Tandem:

Tandem Axles

A set of axles spaced close together, legally defined as more than 40 and less than 96 inches apart by the USDOT. Drivers tend to refer to the tandem axles on their trailer as just "tandems". You might hear a driver say, "I'm 400 pounds overweight on my tandems", referring to his trailer tandems, not his tractor tandems. Tractor tandems are generally just referred to as "drives" which is short for "drive axles".

Doubles:

Refers to pulling two trailers at the same time, otherwise known as "pups" or "pup trailers" because they're only about 28 feet long. However there are some states that allow doubles that are each 48 feet in length.

G-Town's Comment
member avatar

There are multi-zone reefer trailers that allow for different temp settings based on groupings of perishables.

I deliver freezer, dairy, deli (FDD) loads to Walmart stores and Sams Clubs frequently. Our reefers have three-zone temp control and are separated by movable, insulated bulkheads attached to overhead tracks.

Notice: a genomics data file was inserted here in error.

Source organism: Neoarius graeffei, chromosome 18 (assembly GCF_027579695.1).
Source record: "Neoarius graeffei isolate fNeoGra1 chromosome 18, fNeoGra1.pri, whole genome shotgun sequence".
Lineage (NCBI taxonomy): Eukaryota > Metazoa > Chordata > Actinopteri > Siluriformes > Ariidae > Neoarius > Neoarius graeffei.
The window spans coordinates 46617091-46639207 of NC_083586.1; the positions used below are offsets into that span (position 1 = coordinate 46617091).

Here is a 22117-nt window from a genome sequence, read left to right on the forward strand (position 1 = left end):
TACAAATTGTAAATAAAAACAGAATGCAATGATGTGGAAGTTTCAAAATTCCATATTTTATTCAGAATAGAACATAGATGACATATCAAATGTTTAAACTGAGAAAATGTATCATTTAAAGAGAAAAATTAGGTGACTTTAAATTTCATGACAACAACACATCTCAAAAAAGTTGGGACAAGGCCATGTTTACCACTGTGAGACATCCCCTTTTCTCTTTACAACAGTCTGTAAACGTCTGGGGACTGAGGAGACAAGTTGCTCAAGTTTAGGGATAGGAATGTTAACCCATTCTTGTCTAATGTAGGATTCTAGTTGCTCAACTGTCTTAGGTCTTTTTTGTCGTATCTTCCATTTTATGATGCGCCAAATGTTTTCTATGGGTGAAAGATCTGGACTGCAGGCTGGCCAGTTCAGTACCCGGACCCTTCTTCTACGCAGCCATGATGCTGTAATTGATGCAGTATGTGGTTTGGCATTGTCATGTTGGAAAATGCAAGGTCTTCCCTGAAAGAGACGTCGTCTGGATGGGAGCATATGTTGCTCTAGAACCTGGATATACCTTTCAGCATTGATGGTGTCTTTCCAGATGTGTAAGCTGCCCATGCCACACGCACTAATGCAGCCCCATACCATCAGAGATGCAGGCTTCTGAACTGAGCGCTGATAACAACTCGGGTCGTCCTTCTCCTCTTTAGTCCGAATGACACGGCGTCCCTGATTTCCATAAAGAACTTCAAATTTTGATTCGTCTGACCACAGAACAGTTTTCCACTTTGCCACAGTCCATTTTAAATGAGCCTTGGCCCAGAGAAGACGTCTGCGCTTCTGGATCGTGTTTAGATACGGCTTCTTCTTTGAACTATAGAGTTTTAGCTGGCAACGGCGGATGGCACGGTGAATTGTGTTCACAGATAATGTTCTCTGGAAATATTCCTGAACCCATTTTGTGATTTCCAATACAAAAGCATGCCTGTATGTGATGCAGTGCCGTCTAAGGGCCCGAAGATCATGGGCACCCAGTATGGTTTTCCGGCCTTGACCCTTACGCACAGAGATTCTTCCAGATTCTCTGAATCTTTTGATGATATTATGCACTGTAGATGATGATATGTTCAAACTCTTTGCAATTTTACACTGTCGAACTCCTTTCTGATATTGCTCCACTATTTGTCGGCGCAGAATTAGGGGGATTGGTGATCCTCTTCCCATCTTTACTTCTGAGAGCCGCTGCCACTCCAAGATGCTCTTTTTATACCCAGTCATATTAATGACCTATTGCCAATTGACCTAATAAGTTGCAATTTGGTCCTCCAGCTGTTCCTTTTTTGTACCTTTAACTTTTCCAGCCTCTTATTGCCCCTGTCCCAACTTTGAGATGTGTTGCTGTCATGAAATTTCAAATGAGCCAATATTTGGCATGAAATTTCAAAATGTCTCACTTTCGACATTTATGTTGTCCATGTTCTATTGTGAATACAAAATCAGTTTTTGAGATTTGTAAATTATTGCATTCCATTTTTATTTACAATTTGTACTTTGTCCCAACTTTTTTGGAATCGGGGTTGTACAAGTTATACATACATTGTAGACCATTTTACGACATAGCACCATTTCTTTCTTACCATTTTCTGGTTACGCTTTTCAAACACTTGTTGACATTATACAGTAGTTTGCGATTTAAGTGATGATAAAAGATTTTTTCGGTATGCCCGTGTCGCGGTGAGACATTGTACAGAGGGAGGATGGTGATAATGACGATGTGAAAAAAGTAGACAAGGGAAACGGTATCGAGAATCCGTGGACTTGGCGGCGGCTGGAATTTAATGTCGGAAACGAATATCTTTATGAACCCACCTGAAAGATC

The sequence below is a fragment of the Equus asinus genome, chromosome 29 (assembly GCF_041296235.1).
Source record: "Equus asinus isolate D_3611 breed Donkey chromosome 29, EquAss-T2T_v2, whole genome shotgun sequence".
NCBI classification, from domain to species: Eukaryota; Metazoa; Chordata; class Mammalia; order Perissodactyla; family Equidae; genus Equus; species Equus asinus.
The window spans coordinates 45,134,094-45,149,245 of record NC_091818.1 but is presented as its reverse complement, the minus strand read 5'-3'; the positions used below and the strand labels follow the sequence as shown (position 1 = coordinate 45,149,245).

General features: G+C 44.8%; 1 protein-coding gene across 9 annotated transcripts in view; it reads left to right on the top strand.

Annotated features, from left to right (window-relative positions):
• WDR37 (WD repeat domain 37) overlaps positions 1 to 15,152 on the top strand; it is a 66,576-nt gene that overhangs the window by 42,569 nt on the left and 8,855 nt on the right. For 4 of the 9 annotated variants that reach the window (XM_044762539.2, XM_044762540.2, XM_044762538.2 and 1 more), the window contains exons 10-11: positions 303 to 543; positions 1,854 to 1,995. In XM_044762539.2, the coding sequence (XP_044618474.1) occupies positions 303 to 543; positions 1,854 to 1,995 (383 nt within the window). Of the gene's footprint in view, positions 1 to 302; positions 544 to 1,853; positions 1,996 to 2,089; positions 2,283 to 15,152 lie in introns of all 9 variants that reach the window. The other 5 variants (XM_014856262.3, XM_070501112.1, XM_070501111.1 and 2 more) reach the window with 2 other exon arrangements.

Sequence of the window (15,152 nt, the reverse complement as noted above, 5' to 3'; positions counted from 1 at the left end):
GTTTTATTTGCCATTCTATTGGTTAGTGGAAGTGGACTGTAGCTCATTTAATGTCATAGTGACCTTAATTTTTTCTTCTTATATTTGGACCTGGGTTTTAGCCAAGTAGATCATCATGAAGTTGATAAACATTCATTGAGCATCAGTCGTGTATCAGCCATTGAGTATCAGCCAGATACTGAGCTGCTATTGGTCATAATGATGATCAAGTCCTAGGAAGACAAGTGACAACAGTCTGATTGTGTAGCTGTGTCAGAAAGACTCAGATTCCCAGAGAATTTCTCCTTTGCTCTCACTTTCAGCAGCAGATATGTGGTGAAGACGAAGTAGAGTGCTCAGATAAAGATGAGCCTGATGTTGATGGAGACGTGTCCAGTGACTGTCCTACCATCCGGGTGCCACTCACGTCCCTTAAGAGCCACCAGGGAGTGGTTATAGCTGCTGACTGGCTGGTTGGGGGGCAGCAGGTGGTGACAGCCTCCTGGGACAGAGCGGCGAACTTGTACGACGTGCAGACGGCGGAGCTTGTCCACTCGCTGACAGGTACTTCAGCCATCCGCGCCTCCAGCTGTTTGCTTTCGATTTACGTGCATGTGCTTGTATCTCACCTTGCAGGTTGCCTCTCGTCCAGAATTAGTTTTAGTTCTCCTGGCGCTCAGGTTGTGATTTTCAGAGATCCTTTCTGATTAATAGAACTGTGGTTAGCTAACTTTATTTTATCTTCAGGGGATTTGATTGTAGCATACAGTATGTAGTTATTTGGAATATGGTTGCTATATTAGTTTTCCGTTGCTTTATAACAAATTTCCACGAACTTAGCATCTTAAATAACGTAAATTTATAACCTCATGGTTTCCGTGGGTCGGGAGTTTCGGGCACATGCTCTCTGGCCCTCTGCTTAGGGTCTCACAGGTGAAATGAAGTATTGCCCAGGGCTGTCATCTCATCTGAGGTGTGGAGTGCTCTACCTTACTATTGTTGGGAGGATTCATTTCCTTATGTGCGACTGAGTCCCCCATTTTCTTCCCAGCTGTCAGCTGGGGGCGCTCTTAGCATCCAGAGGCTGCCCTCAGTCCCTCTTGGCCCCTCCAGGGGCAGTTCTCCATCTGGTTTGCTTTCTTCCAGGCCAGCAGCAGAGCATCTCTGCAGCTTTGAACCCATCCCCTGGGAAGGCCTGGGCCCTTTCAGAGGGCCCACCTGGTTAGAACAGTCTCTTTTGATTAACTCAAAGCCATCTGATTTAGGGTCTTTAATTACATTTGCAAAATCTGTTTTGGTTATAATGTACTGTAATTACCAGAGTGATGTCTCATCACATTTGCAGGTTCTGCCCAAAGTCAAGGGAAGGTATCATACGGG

As follows for FDD; dairy is set at 32’f, deli set at 33’f and frozen is set at -20’f. If you goto my profile and click “photo gallery” there are several images of the orange bulkheads and other componentry installed on multi-zone reefers.

Quite possibly the type of experience the employer is seeking.

Bulkhead:

A strong wall-like structure placed at the front of a flatbed trailer (or on the rear of the tractor) used to protect the driver against shifting cargo during a front-end collision. May also refer to any separator within a dry or liquid trailer (also called a baffle for liquid trailers) used to partition the load.

Reefer:

A refrigerated trailer.

Bruce K.'s Comment
member avatar

G-Town,

Interesting description of the process. Does the driver actually supervise the loading of those multi-zone loads, or are they done before pickup?

HOS:

Hours Of Service

HOS refers to the logbook hours of service regulations.
G-Town's Comment
member avatar

Bruce asked?...

G-Town,

Interesting description of the process. Does the driver actually supervise the loading of those multi-zone loads, or are they done before pickup?

Great question.